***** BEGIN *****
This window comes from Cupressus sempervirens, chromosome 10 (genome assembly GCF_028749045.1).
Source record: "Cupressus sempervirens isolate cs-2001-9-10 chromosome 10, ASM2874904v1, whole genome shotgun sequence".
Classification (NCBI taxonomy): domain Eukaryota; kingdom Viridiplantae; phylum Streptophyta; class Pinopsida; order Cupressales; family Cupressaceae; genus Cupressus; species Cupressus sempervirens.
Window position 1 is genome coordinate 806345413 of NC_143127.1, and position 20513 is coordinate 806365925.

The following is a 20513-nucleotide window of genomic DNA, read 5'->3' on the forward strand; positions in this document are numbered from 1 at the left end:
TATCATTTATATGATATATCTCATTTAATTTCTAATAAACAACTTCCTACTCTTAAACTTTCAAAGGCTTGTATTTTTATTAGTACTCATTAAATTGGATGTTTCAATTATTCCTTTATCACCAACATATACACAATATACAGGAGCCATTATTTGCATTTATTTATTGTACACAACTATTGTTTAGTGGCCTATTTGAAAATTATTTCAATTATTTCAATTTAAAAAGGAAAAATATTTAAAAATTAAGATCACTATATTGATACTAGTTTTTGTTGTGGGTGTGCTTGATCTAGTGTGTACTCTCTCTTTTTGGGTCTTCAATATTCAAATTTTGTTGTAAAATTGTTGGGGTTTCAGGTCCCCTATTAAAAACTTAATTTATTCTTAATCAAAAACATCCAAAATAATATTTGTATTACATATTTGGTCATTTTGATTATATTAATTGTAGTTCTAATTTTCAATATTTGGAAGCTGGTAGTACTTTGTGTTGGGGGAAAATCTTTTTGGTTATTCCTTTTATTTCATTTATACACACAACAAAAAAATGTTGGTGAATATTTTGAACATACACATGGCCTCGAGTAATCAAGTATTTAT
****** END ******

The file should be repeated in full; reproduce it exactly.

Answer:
This window comes from Cupressus sempervirens, chromosome 10 (genome assembly GCF_028749045.1).
Source record: "Cupressus sempervirens isolate cs-2001-9-10 chromosome 10, ASM2874904v1, whole genome shotgun sequence".
Classification (NCBI taxonomy): domain Eukaryota; kingdom Viridiplantae; phylum Streptophyta; class Pinopsida; order Cupressales; family Cupressaceae; genus Cupressus; species Cupressus sempervirens.
Window position 1 is genome coordinate 806345413 of NC_143127.1, and position 20513 is coordinate 806365925.

The following is a 20513-nucleotide window of genomic DNA, read 5'->3' on the forward strand; positions in this document are numbered from 1 at the left end:
TATCATTTATATGATATATCTCATTTAATTTCTAATAAACAACTTCCTACTCTTAAACTTTCAAAGGCTTGTATTTTTATTAGTACTCATTAAATTGGATGTTTCAATTATTCCTTTATCACCAACATATACACAATATACAGGAGCCATTATTTGCATTTATTTATTGTACACAACTATTGTTTAGTGGCCTATTTGAAAATTATTTCAATTATTTCAATTTAAAAAGGAAAAATATTTAAAAATTAAGATCACTATATTGATACTAGTTTTTGTTGTGGGTGTGCTTGATCTAGTGTGTACTCTCTCTTTTTGGGTCTTCAATATTCAAATTTTGTTGTAAAATTGTTGGGGTTTCAGGTCCCCTATTAAAAACTTAATTTATTCTTAATCAAAAACATCCAAAATAATATTTGTATTACATATTTGGTCATTTTGATTATATTAATTGTAGTTCTAATTTTCAATATTTGGAAGCTGGTAGTACTTTGTGTTGGGGGAAAATCTTTTTGGTTATTCCTTTTATTTCATTTATACACACAACAAAAAAATGTTGGTGAATATTTTGAACATACACATGGCCTCGAGTAATCAAGTATTTAT